Images Related to Newtown School Shooting Difficult for Adults, Parents To Absorb

"I'm hurting, just as a lot of people out there,” says Layren Alpizar, a mother of two in Miami Lakes

View Comments ()



    South Florida parents speak with their children about the Connecticut shooting and psychologist Dr. Delphina Thomas says adults need a break from violent images. (Published Tuesday, Dec. 18, 2012)

    For many people, the images out of Connecticut are heartwrenching.

    From the faces of the young victims to photos of helplessness and agony, adults and parents have been taking in tough images since the news of the mass shooting at Sandy Hook Elementary School in Newtown broke on Friday.

    Miami-Dade School Security Protocols "Solid": Superintendent

    [MI] Miami-Dade School Security Protocols "Solid": Superintendent
    Miami-Dade Superintendent of Schools Alberto Carvalho said he has confidence in his district's security procedures Monday, and expressed his "heartfelt sorrow" over Friday's mass school shooting in Connecticut. New school board member Susie Castillo said she wants a review of each school's lockdown procedures. Security consultant Alex Vasquez said many districts have taken measures in response to Friday's events. (Published Tuesday, Dec. 18, 2012)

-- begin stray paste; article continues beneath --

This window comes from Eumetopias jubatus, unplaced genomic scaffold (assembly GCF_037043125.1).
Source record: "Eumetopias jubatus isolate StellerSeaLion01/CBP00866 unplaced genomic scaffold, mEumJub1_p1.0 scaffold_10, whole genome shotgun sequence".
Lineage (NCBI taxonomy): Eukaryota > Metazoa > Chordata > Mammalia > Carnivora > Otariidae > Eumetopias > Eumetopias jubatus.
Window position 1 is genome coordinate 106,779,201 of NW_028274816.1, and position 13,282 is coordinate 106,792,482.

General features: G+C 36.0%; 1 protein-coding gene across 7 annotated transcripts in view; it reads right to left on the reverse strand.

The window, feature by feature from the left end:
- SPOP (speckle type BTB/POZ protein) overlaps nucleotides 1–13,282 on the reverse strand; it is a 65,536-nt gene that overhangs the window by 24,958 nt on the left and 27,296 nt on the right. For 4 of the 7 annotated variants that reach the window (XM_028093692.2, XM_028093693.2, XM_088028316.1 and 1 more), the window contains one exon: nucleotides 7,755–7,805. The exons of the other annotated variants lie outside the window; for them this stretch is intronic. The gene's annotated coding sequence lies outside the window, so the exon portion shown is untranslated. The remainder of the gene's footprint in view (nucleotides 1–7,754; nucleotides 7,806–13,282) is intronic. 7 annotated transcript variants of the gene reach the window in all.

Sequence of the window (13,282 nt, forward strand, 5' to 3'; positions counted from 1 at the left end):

"I'm hurting, just as a lot of people (are) out there,” Layren Alpizar says. “I didn't know any of them, but I can't imagine what they are going through. I don't want to, I don't know."

    Even though she lives in Miami Lakes, far from the tragedy in Connecticut, the mother of two has spoken to her children about the school shooting.

    But it’s difficult for her to think about the victims, and her own family.

    "I don't think I can survive if something like that were to happen to me and my kids,” she said.

    Moment of Silence for Newtown Victims in Miami-Dade Schools

    And since it’s the holidays, Alpizar said she actually feels a sense of guilt when thinking about the shooting.

    "I feel sad, I feel like I don't have the right to celebrate when they're going through this. It’s hard,” she said.

    That feeling is not unusual for adults, especially parents, when they constantly see painful images, says adult psychiatrist Dr. Delvena Thomas.

    "Someone can react and develop anxieties or even depression or low mood because of the imagery that we see on television,” she said.

    Just like kids, adults need a break from painful, sometimes violent images, Thomas said.

    "Small doses are better than seeing the images over and over, and learning about each individual and learning their personal history,” she said.

    Complete Coverage of the Newtown School Shooting